This paper concerns the early career of George Hitchings and Gertrude Elion, co-recipients of the 1988 Nobel Prize in Physiology or Medicine. Hitchings was hired in the early 1940s by the Burroughs Wellcome company as head of a new biochemistry department where he was joined by Elion. Together, they developed a research program of drug design based on the principle of antimetabolites, recently established by Donald D. Woods and Paul Fildes. Attracted by this new "rational approach to chemotherapy", Hitchings sought to combine its promising theoretical hints with his personal expertise in nucleic acids in order to develop innovative drugs that could specifically act on nucleic acids synthesis. This venture is often hailed as the beginning of what is today known as rational drug design. Based on the first comprehensive historical study on Hitchings and Elion, this episode allows us to shed new light on the history of biochemistry along several lines. First, whereas the historiography of biochemistry and molecular biology tends to focus on genetics, this episode allows us to look at biochemistry from a different angle, putting macromolecules and genes to one side to look more closely at vitamins and other small organic compounds. Second, this work on nucleic acids gives us the opportunity of looking at the expansion of a research program in a field that was neglected at the time. This allows us to re-examine the general shift in interest from proteins to nucleic acids in the 1940s and 1950s. Third, the focus on a pharmaceutical laboratory allows us to reflect on the production of biological knowledge in an industrial setting, and thus to consider the blurred frontiers between "fundamental" and "applied" research in this field. Indeed, for the actors themselves, the ultimate goal of drug discovery did not preclude acquiring significant biological knowledge in the process.

Interfield research on plant growth hormones

Caterina Schürch (Ludwig-Maximilians-Universiät München, Germany)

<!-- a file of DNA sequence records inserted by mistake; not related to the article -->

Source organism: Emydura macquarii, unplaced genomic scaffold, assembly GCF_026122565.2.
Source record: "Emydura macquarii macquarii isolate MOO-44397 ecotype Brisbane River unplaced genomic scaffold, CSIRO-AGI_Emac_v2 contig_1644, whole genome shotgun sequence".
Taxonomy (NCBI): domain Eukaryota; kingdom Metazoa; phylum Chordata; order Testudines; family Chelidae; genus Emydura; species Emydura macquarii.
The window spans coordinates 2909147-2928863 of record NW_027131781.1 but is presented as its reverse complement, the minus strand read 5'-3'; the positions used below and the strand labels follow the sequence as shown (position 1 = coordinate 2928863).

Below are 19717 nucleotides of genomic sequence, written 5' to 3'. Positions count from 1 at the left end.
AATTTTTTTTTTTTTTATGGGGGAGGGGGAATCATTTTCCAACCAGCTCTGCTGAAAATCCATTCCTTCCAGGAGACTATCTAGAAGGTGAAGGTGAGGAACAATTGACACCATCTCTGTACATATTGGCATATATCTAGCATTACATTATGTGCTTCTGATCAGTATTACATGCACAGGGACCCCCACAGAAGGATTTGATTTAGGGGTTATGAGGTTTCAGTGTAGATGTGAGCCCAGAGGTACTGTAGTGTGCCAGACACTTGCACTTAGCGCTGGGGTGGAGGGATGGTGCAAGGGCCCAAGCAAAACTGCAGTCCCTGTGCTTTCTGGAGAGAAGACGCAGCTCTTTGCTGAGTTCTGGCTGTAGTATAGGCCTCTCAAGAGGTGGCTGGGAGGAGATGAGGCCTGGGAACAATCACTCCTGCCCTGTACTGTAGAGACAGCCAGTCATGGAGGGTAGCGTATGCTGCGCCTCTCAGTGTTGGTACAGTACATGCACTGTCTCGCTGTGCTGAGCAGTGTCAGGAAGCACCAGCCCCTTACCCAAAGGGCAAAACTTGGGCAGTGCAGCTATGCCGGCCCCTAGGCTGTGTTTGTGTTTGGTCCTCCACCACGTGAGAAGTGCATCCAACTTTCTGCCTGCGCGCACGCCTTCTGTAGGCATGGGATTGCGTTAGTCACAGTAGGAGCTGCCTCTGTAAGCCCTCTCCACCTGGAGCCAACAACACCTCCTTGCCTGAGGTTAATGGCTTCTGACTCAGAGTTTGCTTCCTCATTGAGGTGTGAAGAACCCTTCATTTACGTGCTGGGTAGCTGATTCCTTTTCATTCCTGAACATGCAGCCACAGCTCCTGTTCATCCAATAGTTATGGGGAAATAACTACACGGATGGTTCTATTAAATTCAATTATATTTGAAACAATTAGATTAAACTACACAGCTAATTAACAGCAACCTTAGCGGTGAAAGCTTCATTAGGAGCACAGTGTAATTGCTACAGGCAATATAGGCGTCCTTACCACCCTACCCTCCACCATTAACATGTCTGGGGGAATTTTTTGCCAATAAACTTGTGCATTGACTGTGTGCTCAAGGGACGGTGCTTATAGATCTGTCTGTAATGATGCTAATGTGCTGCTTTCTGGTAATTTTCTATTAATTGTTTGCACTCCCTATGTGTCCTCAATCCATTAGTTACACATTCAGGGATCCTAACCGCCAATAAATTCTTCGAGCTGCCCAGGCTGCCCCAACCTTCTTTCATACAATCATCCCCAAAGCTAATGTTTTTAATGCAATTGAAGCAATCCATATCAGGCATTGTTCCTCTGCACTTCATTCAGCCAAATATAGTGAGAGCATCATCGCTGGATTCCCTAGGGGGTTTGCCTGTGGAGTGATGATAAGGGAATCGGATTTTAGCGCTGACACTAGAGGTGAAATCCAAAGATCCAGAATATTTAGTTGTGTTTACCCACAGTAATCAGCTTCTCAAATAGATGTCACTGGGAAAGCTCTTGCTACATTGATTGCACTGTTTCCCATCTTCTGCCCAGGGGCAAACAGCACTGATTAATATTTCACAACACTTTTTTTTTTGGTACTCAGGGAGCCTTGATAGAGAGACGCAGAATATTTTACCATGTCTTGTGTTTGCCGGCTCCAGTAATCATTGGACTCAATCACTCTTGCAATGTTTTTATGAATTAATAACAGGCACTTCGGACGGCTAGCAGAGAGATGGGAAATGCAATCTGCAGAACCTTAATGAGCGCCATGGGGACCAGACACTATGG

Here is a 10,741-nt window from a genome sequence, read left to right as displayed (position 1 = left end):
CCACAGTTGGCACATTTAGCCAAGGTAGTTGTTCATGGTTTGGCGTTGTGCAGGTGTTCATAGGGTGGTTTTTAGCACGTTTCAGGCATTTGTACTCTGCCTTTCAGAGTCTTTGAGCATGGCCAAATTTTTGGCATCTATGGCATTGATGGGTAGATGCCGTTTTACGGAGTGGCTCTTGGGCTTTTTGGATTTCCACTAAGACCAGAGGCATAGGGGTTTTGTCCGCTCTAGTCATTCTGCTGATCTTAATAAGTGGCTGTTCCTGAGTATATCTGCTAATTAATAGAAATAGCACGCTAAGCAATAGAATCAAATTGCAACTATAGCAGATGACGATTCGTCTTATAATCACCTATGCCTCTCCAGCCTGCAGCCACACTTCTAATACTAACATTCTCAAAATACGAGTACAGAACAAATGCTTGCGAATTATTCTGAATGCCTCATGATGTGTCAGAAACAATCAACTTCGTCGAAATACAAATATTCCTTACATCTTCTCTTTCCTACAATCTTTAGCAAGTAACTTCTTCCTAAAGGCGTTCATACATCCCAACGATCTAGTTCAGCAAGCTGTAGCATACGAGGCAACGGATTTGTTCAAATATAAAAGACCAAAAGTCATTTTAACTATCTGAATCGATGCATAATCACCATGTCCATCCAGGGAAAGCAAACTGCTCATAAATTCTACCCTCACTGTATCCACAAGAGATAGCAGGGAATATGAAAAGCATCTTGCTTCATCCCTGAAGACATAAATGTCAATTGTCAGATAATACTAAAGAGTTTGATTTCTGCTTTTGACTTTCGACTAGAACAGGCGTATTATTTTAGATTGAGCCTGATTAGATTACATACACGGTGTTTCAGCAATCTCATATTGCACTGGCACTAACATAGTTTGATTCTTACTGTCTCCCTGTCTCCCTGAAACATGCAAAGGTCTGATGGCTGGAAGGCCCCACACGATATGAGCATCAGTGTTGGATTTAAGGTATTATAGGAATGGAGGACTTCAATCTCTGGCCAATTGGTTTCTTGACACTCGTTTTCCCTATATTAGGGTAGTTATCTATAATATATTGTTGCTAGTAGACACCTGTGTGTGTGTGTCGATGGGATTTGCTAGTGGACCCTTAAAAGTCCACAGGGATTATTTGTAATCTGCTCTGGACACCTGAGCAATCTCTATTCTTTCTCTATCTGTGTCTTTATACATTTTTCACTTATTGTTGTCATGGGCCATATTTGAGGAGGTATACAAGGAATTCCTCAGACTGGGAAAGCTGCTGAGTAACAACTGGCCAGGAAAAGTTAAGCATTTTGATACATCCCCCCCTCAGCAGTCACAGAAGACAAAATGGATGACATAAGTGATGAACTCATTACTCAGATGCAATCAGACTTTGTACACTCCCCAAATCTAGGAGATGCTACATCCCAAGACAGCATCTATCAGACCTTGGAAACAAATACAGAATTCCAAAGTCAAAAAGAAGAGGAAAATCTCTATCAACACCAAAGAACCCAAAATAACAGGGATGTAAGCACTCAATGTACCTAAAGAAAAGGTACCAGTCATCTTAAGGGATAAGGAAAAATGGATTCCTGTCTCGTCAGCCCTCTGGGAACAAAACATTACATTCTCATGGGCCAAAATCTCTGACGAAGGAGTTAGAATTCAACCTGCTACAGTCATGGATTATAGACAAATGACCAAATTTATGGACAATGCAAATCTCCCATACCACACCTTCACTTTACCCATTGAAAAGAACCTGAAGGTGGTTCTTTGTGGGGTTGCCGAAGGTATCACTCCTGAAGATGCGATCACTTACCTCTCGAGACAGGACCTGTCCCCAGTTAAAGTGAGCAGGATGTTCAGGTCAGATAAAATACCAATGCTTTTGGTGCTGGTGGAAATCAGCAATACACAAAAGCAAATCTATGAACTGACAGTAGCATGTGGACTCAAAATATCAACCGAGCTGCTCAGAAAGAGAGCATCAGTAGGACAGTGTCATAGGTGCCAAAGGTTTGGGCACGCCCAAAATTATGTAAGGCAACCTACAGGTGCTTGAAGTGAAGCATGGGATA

In the early 1930s, groups in Utrecht and Pasadena set out to study the plant growth hormone. In both cases, chemists and botanists were convinced that this research had to be carried out interdisciplinary – a belief, which endured the following years of intensive research unchallenged. This early bio-chemical project was perceived as excessively successful. Furthermore, the analysis contributes to the philosophical debate on strategies in the search of mechanisms. This study integrates the historical perspective with a philosophical analysis. The first of these involves careful examination of publications, lectures and correspondence, as well as retrospective accounts. The second employs Machamer, Darden, and Craver’s (2000) concept of mechanisms, and ideas from Darden and Maull’s (1977) work on interfield theories and Deutsch’s (2006) theory of cooperation and competition. The sought after hormone is analysed as a chemical entity, identified by its physiological activity; the biologist’s modelling of mechanisms is constructed as an exemplary of forward/back-ward chaining (Darden 2002) based on the hormone’s and the plant cell wall’s chemical structure. The cooperation is explained as a consequence of the positive goal interdependence of the chemists and physiologists involved: On the one hand, the biological Avena-test is used as a bioassay to isolate the growth hormone; on the other, samples of auxin are supplied for biological experiments, and knowledge about its chemical structure is used in modelling the mechanism of growth in plants. This analysis elucidates the fact that explaining a phenomenon by advancing an account of the mechanism responsible for it often involves interfiled theorizing, as Bechtel and Abrahamsen (2007, p. 28) have proposed. Conclusions arrived at can be employed both in arguments concerning historical dynamics, as well as the philosophical relation between interdisciplinarity and other concepts such as reductionism, level of explanation or causal relevance.